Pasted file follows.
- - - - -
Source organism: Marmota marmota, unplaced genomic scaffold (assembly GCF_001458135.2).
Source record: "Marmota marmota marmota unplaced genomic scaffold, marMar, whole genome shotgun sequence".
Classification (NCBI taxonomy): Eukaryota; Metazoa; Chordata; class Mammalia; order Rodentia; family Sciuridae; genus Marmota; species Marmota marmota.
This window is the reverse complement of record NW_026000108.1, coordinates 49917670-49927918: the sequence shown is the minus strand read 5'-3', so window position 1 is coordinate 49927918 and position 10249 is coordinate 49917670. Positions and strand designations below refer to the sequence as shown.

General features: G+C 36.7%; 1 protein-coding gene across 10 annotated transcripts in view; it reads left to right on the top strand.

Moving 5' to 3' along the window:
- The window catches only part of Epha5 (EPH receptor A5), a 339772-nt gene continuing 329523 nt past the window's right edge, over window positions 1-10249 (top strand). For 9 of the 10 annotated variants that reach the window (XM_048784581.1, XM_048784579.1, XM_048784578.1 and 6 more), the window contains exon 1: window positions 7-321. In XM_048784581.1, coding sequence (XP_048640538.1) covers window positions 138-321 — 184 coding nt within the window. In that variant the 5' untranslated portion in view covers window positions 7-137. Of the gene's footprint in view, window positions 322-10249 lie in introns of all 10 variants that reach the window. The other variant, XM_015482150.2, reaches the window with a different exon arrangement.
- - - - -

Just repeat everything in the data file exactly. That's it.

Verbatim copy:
Source organism: Marmota marmota, unplaced genomic scaffold (assembly GCF_001458135.2).
Source record: "Marmota marmota marmota unplaced genomic scaffold, marMar, whole genome shotgun sequence".
Classification (NCBI taxonomy): Eukaryota; Metazoa; Chordata; class Mammalia; order Rodentia; family Sciuridae; genus Marmota; species Marmota marmota.
This window is the reverse complement of record NW_026000108.1, coordinates 49917670-49927918: the sequence shown is the minus strand read 5'-3', so window position 1 is coordinate 49927918 and position 10249 is coordinate 49917670. Positions and strand designations below refer to the sequence as shown.

General features: G+C 36.7%; 1 protein-coding gene across 10 annotated transcripts in view; it reads left to right on the top strand.

Moving 5' to 3' along the window:
- The window catches only part of Epha5 (EPH receptor A5), a 339772-nt gene continuing 329523 nt past the window's right edge, over window positions 1-10249 (top strand). For 9 of the 10 annotated variants that reach the window (XM_048784581.1, XM_048784579.1, XM_048784578.1 and 6 more), the window contains exon 1: window positions 7-321. In XM_048784581.1, coding sequence (XP_048640538.1) covers window positions 138-321 — 184 coding nt within the window. In that variant the 5' untranslated portion in view covers window positions 7-137. Of the gene's footprint in view, window positions 322-10249 lie in introns of all 10 variants that reach the window. The other variant, XM_015482150.2, reaches the window with a different exon arrangement.